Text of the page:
## Problem Solving as Language Recognition

### Subjects to be Learned

• problem instance
• problem as language
• problem solving as language recognition

### Contents

In the previous section the concept of language was introduced and its properties have been briefly studied. You might be wondering why we study language. The main reason for studying language is that solving problems can be viewed as a language recognition problem as explained below, that is, the problem of checking whether or not a string belongs to a language. Thus instead of studying what kind of problems can be solved by what kind of computational devices and how, we can study languages and devices to recognize them which are simpler to deal with uncluttered with variations in actual devices, programming languages etc.

Below an example is given to illustrate how solving a problem can be viewed as recognizing a language.

Consider the following problem:
Is the longest of the distances between two nodes(i.e. the diameter) of a given graph less than a given integer k ? Here the distance is the smallest number of edges (or hops) between the nodes.

Some of the instances of this problem are as shown below:

Instance 1 asks whether or not the diameter of the given graph with one edge and two nodes is less than 1. Instance 2 asks whether or not the diameter of the given graph with four edges and four nodes is less than 2. Simiarlyt for Instance 3.

These problem instances can be represented by a string as follows:

Instance 1: 1,2;(1,2);1
Instance 2: 1,2,3,4;(1,2)(1,3)(1,4)(3,4);2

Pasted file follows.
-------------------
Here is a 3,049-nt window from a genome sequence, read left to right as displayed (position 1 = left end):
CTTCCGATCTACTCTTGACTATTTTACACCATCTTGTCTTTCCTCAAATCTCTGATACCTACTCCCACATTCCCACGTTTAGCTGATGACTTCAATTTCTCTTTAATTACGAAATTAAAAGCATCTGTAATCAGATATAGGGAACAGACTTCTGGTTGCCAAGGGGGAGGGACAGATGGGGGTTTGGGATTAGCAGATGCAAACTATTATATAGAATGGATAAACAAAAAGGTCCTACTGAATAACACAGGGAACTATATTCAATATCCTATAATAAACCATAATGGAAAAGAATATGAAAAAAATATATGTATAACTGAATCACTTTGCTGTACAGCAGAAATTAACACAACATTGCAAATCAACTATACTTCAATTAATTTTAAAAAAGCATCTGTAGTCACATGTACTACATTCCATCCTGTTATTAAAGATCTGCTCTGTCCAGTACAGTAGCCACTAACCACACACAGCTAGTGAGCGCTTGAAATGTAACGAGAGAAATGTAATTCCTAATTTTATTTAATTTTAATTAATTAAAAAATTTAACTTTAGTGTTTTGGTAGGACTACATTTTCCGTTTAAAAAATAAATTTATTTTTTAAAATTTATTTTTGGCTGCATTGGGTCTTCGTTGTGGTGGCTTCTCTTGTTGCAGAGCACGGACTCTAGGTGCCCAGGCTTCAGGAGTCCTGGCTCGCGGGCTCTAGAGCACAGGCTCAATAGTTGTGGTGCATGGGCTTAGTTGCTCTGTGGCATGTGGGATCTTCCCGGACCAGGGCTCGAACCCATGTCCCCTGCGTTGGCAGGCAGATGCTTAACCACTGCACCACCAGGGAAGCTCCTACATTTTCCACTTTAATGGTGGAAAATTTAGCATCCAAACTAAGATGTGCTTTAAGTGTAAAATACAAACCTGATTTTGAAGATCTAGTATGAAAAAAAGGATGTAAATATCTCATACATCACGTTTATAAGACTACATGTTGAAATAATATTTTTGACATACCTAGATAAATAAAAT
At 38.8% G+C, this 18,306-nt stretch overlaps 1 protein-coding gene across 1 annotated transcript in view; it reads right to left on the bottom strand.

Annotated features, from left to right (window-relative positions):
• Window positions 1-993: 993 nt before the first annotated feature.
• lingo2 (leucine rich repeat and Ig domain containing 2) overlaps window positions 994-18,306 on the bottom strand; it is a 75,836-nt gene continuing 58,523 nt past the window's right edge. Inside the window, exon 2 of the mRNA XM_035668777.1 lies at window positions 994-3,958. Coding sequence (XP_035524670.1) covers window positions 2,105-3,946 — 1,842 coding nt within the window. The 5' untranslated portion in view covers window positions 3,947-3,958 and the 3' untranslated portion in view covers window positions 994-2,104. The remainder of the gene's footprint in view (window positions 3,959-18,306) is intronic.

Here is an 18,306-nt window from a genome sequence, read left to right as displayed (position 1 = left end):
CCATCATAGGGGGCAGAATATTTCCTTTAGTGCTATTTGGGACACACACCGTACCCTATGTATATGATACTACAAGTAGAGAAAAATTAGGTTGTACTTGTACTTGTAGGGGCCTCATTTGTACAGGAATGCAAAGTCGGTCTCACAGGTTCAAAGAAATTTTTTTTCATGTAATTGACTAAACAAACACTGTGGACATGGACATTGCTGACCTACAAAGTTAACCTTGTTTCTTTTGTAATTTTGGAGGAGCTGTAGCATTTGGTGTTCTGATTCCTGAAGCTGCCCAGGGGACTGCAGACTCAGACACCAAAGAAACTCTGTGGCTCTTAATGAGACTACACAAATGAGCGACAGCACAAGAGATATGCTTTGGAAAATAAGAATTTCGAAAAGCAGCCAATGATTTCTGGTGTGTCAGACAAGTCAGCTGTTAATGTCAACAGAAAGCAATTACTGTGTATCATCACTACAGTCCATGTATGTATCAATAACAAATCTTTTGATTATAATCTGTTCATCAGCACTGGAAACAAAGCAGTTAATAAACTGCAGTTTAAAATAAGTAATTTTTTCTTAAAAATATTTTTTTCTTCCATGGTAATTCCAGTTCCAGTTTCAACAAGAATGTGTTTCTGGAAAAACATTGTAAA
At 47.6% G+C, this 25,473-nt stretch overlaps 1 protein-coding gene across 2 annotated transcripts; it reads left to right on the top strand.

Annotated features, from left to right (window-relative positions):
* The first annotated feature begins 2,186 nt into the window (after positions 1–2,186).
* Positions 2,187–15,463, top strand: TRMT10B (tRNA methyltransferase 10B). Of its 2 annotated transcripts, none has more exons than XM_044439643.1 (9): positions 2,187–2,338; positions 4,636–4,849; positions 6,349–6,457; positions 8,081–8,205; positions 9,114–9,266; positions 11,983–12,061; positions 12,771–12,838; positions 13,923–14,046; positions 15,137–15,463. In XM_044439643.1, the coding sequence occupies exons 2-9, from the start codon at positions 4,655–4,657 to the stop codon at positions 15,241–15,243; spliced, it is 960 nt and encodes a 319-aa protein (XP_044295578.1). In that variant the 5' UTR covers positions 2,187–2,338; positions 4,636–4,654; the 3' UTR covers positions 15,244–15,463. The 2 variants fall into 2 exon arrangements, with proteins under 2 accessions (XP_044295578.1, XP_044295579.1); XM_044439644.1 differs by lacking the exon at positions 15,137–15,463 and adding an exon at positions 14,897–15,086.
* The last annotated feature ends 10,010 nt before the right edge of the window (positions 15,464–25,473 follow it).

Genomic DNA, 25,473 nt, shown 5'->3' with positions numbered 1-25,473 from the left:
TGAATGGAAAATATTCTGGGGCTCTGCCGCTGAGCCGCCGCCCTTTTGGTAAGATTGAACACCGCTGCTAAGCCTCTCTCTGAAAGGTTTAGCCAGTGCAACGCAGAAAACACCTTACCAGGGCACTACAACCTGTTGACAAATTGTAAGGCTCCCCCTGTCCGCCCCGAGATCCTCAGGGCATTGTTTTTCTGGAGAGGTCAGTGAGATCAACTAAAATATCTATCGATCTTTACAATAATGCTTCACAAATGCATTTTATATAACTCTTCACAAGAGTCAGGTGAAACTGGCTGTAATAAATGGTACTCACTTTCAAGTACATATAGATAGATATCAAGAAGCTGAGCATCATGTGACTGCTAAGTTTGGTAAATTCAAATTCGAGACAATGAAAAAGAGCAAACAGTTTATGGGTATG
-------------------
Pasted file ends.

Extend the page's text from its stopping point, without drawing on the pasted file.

Instance 3: 1,2,3,4;(1,2)(1,3)(1,4)(2,3)(2,4)(3,4);3

Here the set of nodes, the set of edges and k are separated by ; in that order in the strings.

The solutions to these instances are:

Instance 1: No
Instance 2: No
Instance 3: Yes

There are infinitely many 'Yes' instances and 'No' instances for this problem. The set of 'Yes' instances is a language and so is the set of 'No' instances as well as the set of all instances and many others for this problem.
We can thus see that solving the problem for a given instance is equivalent to checking
whether or not the string representing the given instance belongs to the language of 'Yes' instances
of the problem. That is, the problem solving is the same as the language recognition. A problem can be solved if and only if the language of its 'Yes' instances is recognizable or decidable by a Turing machine. It is not solvable if the language is merely accecptable but not recognizable, or even worse if it is not even acceptable.

### Test Your Understanding of Relationship between Problem Solving and Langauge

Indicate which of the following statements are correct and which are not.
Click Yes or No , then Submit.
There are two sets of questions.

Next -- General Induction

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